Dr. Melissa Gonzalez

At its Oct. 20 meeting, the new president of the Kingwood campus of the Lone Star College (LSC) system provided members of the Kingwood Super Neighborhood Council (SNC) with a comprehensive overview of the educational facilities and opportunities at LSC-Kingwood for students and residents in Kingwood, Humble, New Caney and surrounding communities. With graduation from high school and decisions about the future by this year’s graduating students fast approaching, it was a particularly appropriate time for the update, along with introducing the college’s president, Dr. Melissa Gonzalez, to the SNC.

Chairman Stan Sarman introduced Gonzalez as the first order of business, noting that she brings a wealth of experience to the job. Before her appointment four months ago, she was the president of Houston Community College-Southeast from 2017-2021. Before HCC, Gonzalez served in numerous leadership roles at Lone Star College including dean at LSC-North Harris, special assistant to the president and interim vice president and vice chancellor of workforce and economic development. She earned a BBA in finance, an MBA and a Ph.D. in international business management from the University of Texas-Pan American, now known as UT-RGV. After earning the Ph.D., Gonzalez was a tenured associate professor of management at the University of Houston-Clear Lake for nine years. Gonzalez has published work in numerous academic journals and presented in hundreds of academic and community events on the subject of international business management, higher education, women’s career paths and topics related to the Hispanic and underserved communities.

“The college itself is one of the three top colleges in the nation. We have over 95,000 credit and continuing students a year. We work with dual credit students with their high school diplomas and their associate degrees, and we have a lot of veterans and military related students. We have 70 associate degree programs as well as three new bachelor’s degree programs in nursing, cyber security and energy manufacturing,” Gonzalez said.

She compared the average annual cost of attending LSC-Kingwood compared to other Texas universities, which is often the deciding factor in the decisions of most college bound students. LSC costs for tuition and fees for a 12-credit hour semester are currently $1,200. At the University of Texas at Austin, it is $5,291; at Texas A&M, $5,125; at the University of Houston, $4,237; and at Sam Houston State, it is $4,268.

Gonzalez pointed out the current student population for the Kingwood campus system is back to essentially normal following the impact of COVID-19 beginning in the winter of 2020 through the spring of 2021. Before COVID, enrollment on the Kingwood Campus was running 12-13,000 credit students. At the beginning of this most current term, it was 11,169 as reported in the September SNC meeting. Gonzales explained the Kingwood system also includes two specialized Centers of Excellence, one located in Atascocita and the other called the Process Tech Center, located on Lockwood Road across from Summer Creek High School. In addition, building expansion on the main campus is in progress.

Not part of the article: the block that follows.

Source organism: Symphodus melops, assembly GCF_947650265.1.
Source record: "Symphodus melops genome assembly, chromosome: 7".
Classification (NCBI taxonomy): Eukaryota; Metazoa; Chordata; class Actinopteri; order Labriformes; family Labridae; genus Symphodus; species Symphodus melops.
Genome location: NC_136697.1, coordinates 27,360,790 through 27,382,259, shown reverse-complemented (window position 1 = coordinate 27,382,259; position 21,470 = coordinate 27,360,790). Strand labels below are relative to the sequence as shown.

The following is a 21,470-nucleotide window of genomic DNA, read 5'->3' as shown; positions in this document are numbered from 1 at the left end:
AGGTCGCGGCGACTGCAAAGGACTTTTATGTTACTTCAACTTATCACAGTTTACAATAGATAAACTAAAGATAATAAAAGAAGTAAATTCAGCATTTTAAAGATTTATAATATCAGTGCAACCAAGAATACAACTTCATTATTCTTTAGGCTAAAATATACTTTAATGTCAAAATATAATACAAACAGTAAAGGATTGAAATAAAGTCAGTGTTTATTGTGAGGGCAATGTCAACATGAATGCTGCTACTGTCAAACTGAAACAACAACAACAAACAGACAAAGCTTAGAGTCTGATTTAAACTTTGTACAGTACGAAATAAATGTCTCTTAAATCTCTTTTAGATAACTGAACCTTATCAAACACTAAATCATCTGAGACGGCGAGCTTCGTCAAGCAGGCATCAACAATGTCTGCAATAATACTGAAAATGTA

“I am happy to announce we have a new Health Professional Center almost ready to go. We will have classes starting in the spring semester,” she said and highlighted there will be a formal ribbon cutting at the new building sometime in February 2022. Gonzalez also described the new fire training facility to be located on the northwest corner of the Kingwood campus at the end of Parking Lot C off Sorters-McClellan Road. It should be finished in August 2022.

One of the council members asked about the number of classes now being held in classrooms compared to being conducted online.

“This fall semester we are about 30% face to face. This (last) spring we had 50%. It won’t be until probably fall 2022 that we hope we can be back to normal,” Gonzales said. She explained the college administrators had determined among themselves that some students seem to do better in a remote online environment, and many do better in the classroom. However, most students seem to have adapted well. The objective going forward is to return to a normal teaching environment for the most part.

Sarman, on behalf of the SNC, thanked Gonzalez for her detailed online power point presentation, welcomed her to her new position and then turned to other business, of which there was very little. He reported the ongoing Northpark Drive Improvement Project hydrology studies are still underway. Regarding the Northpark Overpass Project, 100% of the construction plans and its drainage study are now available on the Lake Houston Redevelopment Authority website at lakehoustonra.com.

The next Kingwood Super Neighborhood Council meeting is currently scheduled to be held Nov. 17. Due to the continuing COVID threat, the council decided to continue conducting it as a Zoom teleconference next month and until further notice, at least through the end of the year.

Bruce Olson
Author: Bruce OlsonEmail: This email address is being protected from spambots. You need JavaScript enabled to view it.
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I have been married since 1970 to Kerry, my best friend and a great Australian woman. I served and survived Vietnam in the U.S. Air Force. I fought forest fires in the summer while in college, where I earned a B.A. in economics from Oklahoma State University and an M.B.A. from the University of Texas. I retired from Continental Airlines. I have a son and two granddaughters in Kingwood, and a daughter and two grandsons on a farm near Mazabuka, Zambia. I am now enjoying life as a grandfather, Tribune correspondent and Humble ISD guest teacher when not traveling to Zambia or Australia.

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